Skip to main content

Analysis

AHA: Hospital Losses Could Top $323B in 2020

By John Commins  
   June 30, 2020

Financial woes for the nation's hospitals are worsening as the coronavirus pandemic continues to surge.

The nation's hospitals, with flattened patient volumes because of the coronavirus pandemic, are projected to lose more than $20 billion a month for the rest of 2020, according to a new report today from the American Hospital Association.

Those losses, combined with an estimated $202.6 billion in red ink hospital booked between March and June, mean that hospitals could see losses of $323.1 billion or more in 2020, the report said.

According to the AHA report, Hospitals and health systems are reporting average inpatient volume declines of 19.5% and 34.5% in outpatient volume relative to 2019.

Many hospitals are reporting that they do not expect volumes to return to pre-pandemic levels for the rest of 2020.

"Hospitals and health systems are in the midst of the greatest financial crisis in our history, as we continue to fight this pandemic at the same time that non-COVID patient visits remain down,” AHA President and CEO Rick Pollack said in comments accompanying the report.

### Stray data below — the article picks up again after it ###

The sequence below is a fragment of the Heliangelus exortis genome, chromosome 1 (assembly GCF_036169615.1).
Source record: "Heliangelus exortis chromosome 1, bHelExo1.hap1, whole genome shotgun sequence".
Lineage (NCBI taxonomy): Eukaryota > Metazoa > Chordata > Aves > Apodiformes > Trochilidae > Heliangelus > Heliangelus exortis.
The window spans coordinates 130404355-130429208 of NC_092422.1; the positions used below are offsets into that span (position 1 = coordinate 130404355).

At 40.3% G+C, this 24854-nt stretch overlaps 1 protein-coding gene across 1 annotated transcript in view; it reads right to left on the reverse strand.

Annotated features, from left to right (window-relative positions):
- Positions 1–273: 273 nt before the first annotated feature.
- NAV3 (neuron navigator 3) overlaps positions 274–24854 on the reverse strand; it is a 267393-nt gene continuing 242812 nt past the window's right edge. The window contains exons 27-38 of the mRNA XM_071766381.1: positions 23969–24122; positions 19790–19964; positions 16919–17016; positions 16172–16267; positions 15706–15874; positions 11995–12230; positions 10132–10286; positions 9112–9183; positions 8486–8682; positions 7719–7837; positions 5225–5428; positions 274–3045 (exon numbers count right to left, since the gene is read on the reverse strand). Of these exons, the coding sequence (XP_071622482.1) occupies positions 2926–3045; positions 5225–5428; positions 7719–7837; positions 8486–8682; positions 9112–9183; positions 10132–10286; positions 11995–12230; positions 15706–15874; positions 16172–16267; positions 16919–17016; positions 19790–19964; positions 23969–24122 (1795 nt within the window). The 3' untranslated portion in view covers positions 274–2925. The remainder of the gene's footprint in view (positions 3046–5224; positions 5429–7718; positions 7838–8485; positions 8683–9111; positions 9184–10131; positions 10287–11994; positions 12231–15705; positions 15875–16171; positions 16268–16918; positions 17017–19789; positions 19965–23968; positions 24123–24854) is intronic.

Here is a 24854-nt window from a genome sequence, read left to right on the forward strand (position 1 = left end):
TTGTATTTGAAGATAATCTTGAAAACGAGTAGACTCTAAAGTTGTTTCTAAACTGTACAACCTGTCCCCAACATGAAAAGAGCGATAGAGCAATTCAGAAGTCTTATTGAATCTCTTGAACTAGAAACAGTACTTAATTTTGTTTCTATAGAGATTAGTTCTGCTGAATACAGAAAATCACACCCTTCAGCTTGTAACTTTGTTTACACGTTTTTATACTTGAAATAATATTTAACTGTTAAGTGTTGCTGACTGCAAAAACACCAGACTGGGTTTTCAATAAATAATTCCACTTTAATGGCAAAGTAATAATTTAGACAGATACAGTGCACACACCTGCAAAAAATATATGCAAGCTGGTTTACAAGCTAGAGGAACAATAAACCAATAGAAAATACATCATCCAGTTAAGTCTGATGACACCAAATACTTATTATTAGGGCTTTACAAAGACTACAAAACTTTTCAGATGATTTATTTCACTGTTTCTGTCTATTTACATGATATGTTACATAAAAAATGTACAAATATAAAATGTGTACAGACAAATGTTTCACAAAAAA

The federal government has already provided more than $170 billion in emergency funding for hospitals and health systems, but Pollack said that's not enough.

“While we appreciate the support to date from Congress and the Administration, this report clearly shows that we are not out of the woods. More action is needed urgently to support our nation’s hospitals and health systems and front-line staff,” he said.

As bad as the projected losses are, Pollack said the projections may still underrepresent the full damage inflicted on hospitals in 2020 because it does not account for the recent surge in COVID-19 cases in many parts of the country, and the potential for additional surges for the rest of the year.

Other expenses, such as increased acquisition costs for drugs and non-PPE supplies and equipment, are also not included in the AHA estimates. Nor do they include the long-term effects of the pandemic beyond 2020, AHA said.

“Hospitals and health systems are in the midst of the greatest financial crisis in our history, as we continue to fight this pandemic at the same time that non-COVID patient visits remain down. ”

John Commins is a content specialist and online news editor for HealthLeaders, a Simplify Compliance brand.


KEY TAKEAWAYS

Hospitals and health systems are reporting average inpatient volume declines of 19.5% and 34.5% in outpatient volume relative to 2019.

Many hospitals are reporting that they do not expect volumes to return to pre-pandemic levels for the rest of 2020.

The projected losses do not account for the recent surge in COVID-19 cases in many parts of the country, and the potential for additional surges for the rest of the year.


Get the latest on healthcare leadership in your inbox.